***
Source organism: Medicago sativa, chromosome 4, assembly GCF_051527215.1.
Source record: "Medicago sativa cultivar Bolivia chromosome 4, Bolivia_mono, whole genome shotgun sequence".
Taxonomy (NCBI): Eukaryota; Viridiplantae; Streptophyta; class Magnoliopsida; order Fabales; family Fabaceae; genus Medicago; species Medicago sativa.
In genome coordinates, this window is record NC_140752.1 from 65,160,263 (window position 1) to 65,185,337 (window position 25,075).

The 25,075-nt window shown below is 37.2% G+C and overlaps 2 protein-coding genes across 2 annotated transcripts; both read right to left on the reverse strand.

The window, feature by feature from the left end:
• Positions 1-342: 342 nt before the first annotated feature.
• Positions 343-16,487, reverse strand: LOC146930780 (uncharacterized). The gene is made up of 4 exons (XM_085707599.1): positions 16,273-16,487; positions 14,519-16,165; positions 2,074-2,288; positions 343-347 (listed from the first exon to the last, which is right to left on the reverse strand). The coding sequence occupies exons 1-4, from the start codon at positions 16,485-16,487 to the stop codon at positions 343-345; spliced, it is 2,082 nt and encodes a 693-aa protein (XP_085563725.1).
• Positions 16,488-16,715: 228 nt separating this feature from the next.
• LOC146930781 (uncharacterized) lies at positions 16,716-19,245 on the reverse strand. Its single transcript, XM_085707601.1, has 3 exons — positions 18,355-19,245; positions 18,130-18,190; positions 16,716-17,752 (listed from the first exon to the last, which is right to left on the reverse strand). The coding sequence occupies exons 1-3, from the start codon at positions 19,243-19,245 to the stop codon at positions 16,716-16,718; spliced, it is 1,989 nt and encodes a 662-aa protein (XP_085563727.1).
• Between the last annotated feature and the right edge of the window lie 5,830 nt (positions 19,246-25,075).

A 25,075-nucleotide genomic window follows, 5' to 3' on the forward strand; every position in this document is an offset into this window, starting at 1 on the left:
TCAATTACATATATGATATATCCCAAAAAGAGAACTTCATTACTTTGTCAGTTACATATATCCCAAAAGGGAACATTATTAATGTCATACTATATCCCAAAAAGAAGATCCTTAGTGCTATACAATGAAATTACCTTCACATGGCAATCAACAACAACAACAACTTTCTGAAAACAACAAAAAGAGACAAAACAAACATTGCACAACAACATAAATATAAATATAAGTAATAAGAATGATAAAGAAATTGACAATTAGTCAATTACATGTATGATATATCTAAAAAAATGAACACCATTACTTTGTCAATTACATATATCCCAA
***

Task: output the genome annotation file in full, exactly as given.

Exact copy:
Source organism: Medicago sativa, chromosome 4, assembly GCF_051527215.1.
Source record: "Medicago sativa cultivar Bolivia chromosome 4, Bolivia_mono, whole genome shotgun sequence".
Taxonomy (NCBI): Eukaryota; Viridiplantae; Streptophyta; class Magnoliopsida; order Fabales; family Fabaceae; genus Medicago; species Medicago sativa.
In genome coordinates, this window is record NC_140752.1 from 65,160,263 (window position 1) to 65,185,337 (window position 25,075).

The 25,075-nt window shown below is 37.2% G+C and overlaps 2 protein-coding genes across 2 annotated transcripts; both read right to left on the reverse strand.

The window, feature by feature from the left end:
• Positions 1-342: 342 nt before the first annotated feature.
• Positions 343-16,487, reverse strand: LOC146930780 (uncharacterized). The gene is made up of 4 exons (XM_085707599.1): positions 16,273-16,487; positions 14,519-16,165; positions 2,074-2,288; positions 343-347 (listed from the first exon to the last, which is right to left on the reverse strand). The coding sequence occupies exons 1-4, from the start codon at positions 16,485-16,487 to the stop codon at positions 343-345; spliced, it is 2,082 nt and encodes a 693-aa protein (XP_085563725.1).
• Positions 16,488-16,715: 228 nt separating this feature from the next.
• LOC146930781 (uncharacterized) lies at positions 16,716-19,245 on the reverse strand. Its single transcript, XM_085707601.1, has 3 exons — positions 18,355-19,245; positions 18,130-18,190; positions 16,716-17,752 (listed from the first exon to the last, which is right to left on the reverse strand). The coding sequence occupies exons 1-3, from the start codon at positions 19,243-19,245 to the stop codon at positions 16,716-16,718; spliced, it is 1,989 nt and encodes a 662-aa protein (XP_085563727.1).
• Between the last annotated feature and the right edge of the window lie 5,830 nt (positions 19,246-25,075).

A 25,075-nucleotide genomic window follows, 5' to 3' on the forward strand; every position in this document is an offset into this window, starting at 1 on the left:
TCAATTACATATATGATATATCCCAAAAAGAGAACTTCATTACTTTGTCAGTTACATATATCCCAAAAGGGAACATTATTAATGTCATACTATATCCCAAAAAGAAGATCCTTAGTGCTATACAATGAAATTACCTTCACATGGCAATCAACAACAACAACAACTTTCTGAAAACAACAAAAAGAGACAAAACAAACATTGCACAACAACATAAATATAAATATAAGTAATAAGAATGATAAAGAAATTGACAATTAGTCAATTACATGTATGATATATCTAAAAAAATGAACACCATTACTTTGTCAATTACATATATCCCAA